Through the Nasca and Cañete Valleys, Part 1
On one of my frequent visits to Lima I made the acquaintance of a company promoter named Jackson. He had formed the idea that a large tract of country, lying between the great river Appurimac and the Nasca and Cañete valleys, was admirably adapted to grow sugar and various other crops. He wanted some one to explore the old viaduct that had been constructed by the Incas in days gone by, to conduct the waters of the Appurimac to this stretch of country; and to report on its condition before he approached the Government of Peru for a concession. Jackson wished to avoid laying out much money on preliminaries but, nevertheless, offered me £200 if I would take the job on, with a promise to supplement it with a 10 per cent. holding in the company he intended to form, in the event of matters turning out satisfactorily. I mentioned the subject to Bailey, the manager of the Cable Company, in the course of conversation, and he scouted the idea.
“Do you mean to say,” he exclaimed, “that you are going to risk riding through that vast desert, for a paltry £200, on spec?”
“Yes, and glad of the job,” I said. “It will only take me about a fortnight, and will afford me the chance of seeing one of the old bridges made by the Incas.”
“Man, you are mad!” he rejoined. “You’ll never get through. You will see nothing but heaps of human bones lying about; and mind you don’t add yours to them. In the first place, where will you find a horse that will carry your lump of a carcass?”
“Never mind about the horse part,” I said. “I think Golondrina and Tony will be equal to the task. Anyhow, I intend taking them and Francisco Caro with me.”
“Ah,” he agreed, “if you choose to take the best hurdler in Chile and the finest chaser, together with one of your best stable-lads, that alters the complexion of affairs. Still, I wish you well out of the job. You’ll find it is no picnic.”
This conversation didn’t daunt me in the least. I had calculated my chances very carefully, and felt convinced that the task was not beyond my powers. Accordingly the following July (i.e. July, 1900) saw my little party safely embarked on the Guatemala, en route for Cerro Azul. On arriving there we left the steamer and pushed on to Cañete, where we put up for a day at a house belonging to the British Sugar Co., in which corporation Leguia was interested financially.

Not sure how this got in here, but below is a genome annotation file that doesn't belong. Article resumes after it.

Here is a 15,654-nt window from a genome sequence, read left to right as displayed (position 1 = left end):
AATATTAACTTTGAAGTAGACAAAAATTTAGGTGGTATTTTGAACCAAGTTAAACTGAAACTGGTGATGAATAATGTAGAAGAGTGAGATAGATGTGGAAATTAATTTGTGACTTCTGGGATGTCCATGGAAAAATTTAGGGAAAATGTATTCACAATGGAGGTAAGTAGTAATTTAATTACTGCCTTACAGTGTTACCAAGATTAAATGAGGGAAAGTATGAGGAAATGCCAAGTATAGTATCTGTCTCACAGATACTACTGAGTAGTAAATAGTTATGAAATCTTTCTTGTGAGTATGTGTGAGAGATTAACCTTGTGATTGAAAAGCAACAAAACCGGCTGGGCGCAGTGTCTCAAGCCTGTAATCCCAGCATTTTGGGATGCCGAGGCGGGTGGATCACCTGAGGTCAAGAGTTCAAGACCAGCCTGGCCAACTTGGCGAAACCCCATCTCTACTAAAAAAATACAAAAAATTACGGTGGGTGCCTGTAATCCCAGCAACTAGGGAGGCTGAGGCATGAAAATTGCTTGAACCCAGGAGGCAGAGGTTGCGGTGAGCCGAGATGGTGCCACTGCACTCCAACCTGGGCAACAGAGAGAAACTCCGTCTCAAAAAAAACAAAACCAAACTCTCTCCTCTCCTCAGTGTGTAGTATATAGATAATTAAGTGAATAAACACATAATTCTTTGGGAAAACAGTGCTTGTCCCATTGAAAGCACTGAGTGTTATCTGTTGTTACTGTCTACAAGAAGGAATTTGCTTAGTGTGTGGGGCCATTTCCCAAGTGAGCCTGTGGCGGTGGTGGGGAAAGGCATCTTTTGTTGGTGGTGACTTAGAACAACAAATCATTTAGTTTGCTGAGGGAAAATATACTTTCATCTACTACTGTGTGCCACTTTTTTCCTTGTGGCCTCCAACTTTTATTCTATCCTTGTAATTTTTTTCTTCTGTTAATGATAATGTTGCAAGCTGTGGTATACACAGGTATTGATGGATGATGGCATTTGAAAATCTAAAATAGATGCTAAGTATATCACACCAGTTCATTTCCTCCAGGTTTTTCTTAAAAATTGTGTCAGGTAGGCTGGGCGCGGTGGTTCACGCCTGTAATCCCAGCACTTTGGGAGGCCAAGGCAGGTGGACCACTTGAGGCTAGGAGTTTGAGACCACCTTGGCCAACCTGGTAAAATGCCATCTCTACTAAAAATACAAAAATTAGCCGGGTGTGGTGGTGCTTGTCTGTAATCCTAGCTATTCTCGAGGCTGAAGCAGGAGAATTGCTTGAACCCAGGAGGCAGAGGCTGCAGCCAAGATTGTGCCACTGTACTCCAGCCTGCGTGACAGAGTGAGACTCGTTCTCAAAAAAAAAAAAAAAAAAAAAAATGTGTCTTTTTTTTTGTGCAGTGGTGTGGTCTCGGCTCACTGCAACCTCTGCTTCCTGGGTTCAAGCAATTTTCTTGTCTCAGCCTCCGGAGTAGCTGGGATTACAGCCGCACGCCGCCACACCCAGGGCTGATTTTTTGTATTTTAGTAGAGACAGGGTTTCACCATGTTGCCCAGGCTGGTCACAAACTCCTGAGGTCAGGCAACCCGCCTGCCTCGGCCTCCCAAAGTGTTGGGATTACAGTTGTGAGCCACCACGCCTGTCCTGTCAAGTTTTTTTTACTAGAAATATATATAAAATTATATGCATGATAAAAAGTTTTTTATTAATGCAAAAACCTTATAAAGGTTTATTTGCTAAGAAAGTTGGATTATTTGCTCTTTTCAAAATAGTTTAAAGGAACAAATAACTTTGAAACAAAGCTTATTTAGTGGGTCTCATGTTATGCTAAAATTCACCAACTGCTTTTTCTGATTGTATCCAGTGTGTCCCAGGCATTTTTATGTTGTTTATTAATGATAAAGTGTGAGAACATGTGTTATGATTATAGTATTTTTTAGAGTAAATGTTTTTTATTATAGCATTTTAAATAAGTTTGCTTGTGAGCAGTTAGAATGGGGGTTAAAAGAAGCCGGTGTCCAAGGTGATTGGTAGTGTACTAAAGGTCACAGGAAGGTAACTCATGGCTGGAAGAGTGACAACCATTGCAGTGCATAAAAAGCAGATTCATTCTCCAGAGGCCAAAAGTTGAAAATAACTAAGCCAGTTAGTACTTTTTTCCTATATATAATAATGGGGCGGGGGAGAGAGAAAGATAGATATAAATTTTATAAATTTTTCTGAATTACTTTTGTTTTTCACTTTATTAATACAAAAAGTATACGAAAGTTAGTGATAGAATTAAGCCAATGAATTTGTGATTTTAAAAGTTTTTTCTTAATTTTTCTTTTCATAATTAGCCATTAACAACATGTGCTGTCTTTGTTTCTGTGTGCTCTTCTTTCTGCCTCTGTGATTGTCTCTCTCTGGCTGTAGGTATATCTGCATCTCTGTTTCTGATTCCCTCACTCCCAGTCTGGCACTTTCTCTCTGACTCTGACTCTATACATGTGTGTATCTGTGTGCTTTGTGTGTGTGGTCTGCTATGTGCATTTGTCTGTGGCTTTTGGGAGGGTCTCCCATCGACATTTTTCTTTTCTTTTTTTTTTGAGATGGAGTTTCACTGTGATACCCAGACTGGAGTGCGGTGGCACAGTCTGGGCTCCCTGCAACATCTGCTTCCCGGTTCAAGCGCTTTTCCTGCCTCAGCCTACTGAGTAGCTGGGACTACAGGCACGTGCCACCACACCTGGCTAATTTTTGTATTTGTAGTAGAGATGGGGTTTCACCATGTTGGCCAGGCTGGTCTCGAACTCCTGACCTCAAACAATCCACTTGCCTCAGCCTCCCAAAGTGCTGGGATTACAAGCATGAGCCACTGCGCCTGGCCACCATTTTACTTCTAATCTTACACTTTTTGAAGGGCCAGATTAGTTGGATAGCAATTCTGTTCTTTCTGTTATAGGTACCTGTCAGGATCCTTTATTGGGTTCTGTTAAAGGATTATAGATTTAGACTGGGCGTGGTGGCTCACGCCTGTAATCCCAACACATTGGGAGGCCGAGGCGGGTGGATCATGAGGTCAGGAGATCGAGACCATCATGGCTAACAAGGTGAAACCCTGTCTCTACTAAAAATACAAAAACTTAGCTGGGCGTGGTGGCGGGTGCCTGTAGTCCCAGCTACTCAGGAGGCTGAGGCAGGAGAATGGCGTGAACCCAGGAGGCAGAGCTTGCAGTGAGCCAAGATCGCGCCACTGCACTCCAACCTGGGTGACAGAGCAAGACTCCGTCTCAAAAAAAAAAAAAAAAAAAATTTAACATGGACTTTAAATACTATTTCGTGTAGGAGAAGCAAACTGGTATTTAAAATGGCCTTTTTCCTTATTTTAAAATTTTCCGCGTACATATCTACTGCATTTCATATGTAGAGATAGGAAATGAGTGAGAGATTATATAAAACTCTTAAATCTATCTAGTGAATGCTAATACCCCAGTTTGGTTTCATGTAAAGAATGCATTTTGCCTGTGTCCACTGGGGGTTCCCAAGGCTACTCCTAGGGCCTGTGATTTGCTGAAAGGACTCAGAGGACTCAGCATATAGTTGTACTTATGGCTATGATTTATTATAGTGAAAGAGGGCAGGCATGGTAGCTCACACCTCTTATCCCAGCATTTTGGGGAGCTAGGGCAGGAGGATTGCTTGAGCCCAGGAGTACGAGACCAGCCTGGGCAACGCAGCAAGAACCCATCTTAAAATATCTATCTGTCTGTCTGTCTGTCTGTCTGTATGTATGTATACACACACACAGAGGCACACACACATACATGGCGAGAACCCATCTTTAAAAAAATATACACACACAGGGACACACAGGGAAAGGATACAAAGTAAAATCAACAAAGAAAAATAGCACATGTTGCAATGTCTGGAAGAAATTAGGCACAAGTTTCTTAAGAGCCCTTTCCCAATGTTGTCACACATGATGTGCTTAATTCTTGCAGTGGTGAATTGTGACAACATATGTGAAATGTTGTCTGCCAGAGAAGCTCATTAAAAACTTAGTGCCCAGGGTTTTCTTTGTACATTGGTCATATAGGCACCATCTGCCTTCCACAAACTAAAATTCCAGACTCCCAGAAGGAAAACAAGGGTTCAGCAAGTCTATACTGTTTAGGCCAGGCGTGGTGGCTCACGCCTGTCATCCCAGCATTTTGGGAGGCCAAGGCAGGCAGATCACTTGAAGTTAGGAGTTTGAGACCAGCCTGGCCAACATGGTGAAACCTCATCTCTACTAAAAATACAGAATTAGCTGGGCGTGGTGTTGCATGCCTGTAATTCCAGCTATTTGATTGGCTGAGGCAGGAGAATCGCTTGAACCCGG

Next morning we started on our adventurous ride. The first portion lay through a beautiful valley, luxuriant with grass and alfalfa, and dotted here and there with gorgeous tropical flowers. Only a few stunted trees were visible, but they were full of bloom. I was particularly attracted by some lovely pale blue and cream convolvulus creepers. (When I described them the other day to an acquaintance, a Mr. Reynolds, who had been formerly head gardener at one of England’s historic mansions, he classified them as weeds. I dare say he is right in a way, but to me their simple daintiness appeals more powerfully than many a choice specimen of the florist’s treasure house.) We made good progress, and reached the end of the valley before nightfall. There we came across an Indian homestead, the proprietor of which very civilly expressed his willingness to let me a small hut for myself, with a kitchen outside and an open thatched barn made of adobe bricks for the horses. His charge for two nights and a day was very moderate—only 2 sols in fact. He supplied us with a plenitude of provisions, such as paltas, chirimoyas, peaches, plantains, and other vegetables, and fowls’ eggs. Paltas grow wild in this valley, and indeed, in many other parts of Bolivia and Peru. West Indians call them Abogada* pears. At 2 cents apiece they were very cheap. The chirimoya I identified as the sugar apple of the West Indies. Those our landlord supplied us with were much finer, however, than any I had seen before. I paid for them no more than for the paltas. They were mostly larger than a cricket ball—some with rough skins, others perfectly smooth. I preferred the variety last described. The price was but 2 cents each! As for vegetables such as yams, sweet potatoes, etc., they cost me next to nothing.
Before we started on our first stretch of desert, I made very careful arrangements. I packed up a cooked fowl, some bread and a quantity of beef sandwiches, and placed them, together with a flask of whisky and a bottle of water, in the saddle-bags. These I slung on one side of Francisco’s mount. On the other side I fixed up two bottles of beer for the horses, and five pounds of oats, mixed with a little green alfalfa cut up fine. Then, after partaking of a substantial breakfast, we bade the Indian good-bye, and made for the narrow track that leads across the desert to the next valley, fifty-six miles away.